Military Generation and Its Relationship to Mortality in Women Veterans in the Women's Health Initiative.

Gerontologist 2016 Feb;56 Suppl 1:S126-37

VA Palo Alto Health Care System, Sierra Pacific MIRECC and Center for Innovation to Implementation, California. Department of Psychiatry and Behavioral Sciences, Stanford University School of Medicine, California.

Purpose Of The Study: Women's military roles, exposures, and associated health outcomes have changed over time. However, mortality risk-within military generations or compared with non-Veteran women-has not been assessed. Using data from the Women's Health Initiative (WHI), we examined all-cause and cause-specific mortality by Veteran status and military generation among older women.

Design And Methods: WHI participants (3,719 Veterans; 141,802 non-Veterans), followed for a mean of 15.2 years, were categorized into pre-Vietnam or Vietnam/after generations based on their birth cohort. We used cox proportional hazards models to examine the association between Veteran status and mortality by generation.

Results: After adjusting for sociodemographic characteristics and WHI study arm, all-cause mortality hazard rate ratios (HRs) for Veterans relative to non-Veterans were 1.16 (95% CI: 1.09-1.23) for pre-Vietnam and 1.16 (95% CI: 0.99-1.36) for Vietnam/after generations. With additional adjustment for health behaviors and risk factors, this excess mortality rate persisted for pre-Vietnam but attenuated for Vietnam/after generations. After further adjustment for medical morbidities, across both generations, Veterans and non-Veterans had similar all-cause mortality rates. Relative to non-Veterans, adjusting for sociodemographics and WHI study arm, pre-Vietnam generation Veterans had higher cancer, cardiovascular, and trauma-related morality rates; Vietnam/after generation Veterans had the highest trauma-related mortality rates (HR = 2.93, 1.64-5.23).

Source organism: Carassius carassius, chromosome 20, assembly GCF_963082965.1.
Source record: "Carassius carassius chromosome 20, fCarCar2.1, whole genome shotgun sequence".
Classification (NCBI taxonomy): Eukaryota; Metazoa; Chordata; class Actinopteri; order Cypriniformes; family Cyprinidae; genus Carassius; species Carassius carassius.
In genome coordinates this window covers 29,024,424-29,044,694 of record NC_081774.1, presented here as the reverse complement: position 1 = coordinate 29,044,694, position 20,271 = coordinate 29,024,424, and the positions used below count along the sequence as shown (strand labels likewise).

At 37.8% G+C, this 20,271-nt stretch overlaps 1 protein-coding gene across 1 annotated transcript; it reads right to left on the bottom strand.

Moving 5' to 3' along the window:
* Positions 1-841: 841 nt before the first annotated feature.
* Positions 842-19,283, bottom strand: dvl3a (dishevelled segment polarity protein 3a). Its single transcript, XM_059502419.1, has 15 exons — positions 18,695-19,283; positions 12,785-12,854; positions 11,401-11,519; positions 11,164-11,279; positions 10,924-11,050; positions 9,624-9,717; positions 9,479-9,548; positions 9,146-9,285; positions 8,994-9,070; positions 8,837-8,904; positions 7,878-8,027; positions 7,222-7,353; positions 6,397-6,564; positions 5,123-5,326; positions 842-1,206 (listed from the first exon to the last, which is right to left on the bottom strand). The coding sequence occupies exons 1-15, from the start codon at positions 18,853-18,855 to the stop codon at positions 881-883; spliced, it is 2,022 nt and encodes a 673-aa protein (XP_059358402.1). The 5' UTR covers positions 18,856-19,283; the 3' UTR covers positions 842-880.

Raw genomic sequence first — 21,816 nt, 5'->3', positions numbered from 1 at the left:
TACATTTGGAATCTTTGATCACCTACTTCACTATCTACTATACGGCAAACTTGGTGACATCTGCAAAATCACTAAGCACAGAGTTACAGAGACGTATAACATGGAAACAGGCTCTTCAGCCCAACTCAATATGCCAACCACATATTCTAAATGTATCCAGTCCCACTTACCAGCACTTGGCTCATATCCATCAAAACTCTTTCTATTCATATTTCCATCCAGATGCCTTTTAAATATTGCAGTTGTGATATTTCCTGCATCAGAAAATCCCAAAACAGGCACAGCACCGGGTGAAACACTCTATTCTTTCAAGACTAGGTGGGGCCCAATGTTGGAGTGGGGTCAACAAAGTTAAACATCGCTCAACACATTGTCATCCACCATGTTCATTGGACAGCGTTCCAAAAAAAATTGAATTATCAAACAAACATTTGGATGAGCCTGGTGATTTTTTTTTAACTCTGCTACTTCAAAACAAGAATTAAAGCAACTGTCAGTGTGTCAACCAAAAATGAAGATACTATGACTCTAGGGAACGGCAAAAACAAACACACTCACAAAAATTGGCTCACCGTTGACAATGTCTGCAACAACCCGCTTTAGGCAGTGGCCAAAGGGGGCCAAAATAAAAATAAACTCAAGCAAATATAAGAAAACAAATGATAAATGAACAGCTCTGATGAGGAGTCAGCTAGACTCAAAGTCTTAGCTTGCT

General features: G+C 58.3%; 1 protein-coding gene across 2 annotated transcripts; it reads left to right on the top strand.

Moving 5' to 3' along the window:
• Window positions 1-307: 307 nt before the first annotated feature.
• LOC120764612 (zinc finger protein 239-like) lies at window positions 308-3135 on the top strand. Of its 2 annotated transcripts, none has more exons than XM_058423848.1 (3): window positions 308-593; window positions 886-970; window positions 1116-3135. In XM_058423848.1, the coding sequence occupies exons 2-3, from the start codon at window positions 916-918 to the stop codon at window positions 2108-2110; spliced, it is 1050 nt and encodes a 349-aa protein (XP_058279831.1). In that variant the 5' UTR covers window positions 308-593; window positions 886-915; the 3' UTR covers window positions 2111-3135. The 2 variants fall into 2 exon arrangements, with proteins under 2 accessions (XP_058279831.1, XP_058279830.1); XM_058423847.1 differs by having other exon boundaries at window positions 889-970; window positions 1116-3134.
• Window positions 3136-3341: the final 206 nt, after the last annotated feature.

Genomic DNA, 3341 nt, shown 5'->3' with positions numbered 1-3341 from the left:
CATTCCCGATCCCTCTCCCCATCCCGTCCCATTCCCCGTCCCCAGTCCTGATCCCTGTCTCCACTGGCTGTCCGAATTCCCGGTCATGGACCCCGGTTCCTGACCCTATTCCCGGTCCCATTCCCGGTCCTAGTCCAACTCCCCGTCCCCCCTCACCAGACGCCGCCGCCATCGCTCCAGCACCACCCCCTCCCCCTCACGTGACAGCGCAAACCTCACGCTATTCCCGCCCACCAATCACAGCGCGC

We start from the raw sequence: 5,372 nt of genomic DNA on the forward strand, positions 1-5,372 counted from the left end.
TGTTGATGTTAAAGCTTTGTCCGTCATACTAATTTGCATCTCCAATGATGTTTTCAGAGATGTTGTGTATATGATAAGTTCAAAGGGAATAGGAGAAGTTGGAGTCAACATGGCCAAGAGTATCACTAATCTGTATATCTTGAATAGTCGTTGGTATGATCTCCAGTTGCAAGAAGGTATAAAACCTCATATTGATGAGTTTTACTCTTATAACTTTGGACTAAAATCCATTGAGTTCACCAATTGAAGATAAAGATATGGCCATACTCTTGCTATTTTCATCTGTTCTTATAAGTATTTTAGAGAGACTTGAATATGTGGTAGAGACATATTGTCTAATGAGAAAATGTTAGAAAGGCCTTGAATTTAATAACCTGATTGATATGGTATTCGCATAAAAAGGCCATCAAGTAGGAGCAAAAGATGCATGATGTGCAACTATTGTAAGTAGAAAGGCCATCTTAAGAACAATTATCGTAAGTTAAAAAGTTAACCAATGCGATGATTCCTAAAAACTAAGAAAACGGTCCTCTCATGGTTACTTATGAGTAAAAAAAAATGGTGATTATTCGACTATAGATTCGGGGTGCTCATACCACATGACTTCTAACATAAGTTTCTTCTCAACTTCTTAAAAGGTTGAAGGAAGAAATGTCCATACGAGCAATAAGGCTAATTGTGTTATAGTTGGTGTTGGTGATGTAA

Implications: Veterans' higher all-cause mortality rates were limited to the pre-Vietnam generation, consistent with diminution of the healthy soldier effect over the life course. Mechanisms underlying Vietnam/after generation Veteran trauma-related mortality should be elucidated. Efforts to modify salient health risk behaviors specific to each military generation are needed.

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Source
http://dx.doi.org/10.1093/geront/gnv669DOI Listing
http://www.ncbi.nlm.nih.gov/pmc/articles/PMC5881617PMC
February 2016
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References

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Tobacco use—United States, 1900–1999
Morbidity and Mortality Weekly Report 1999

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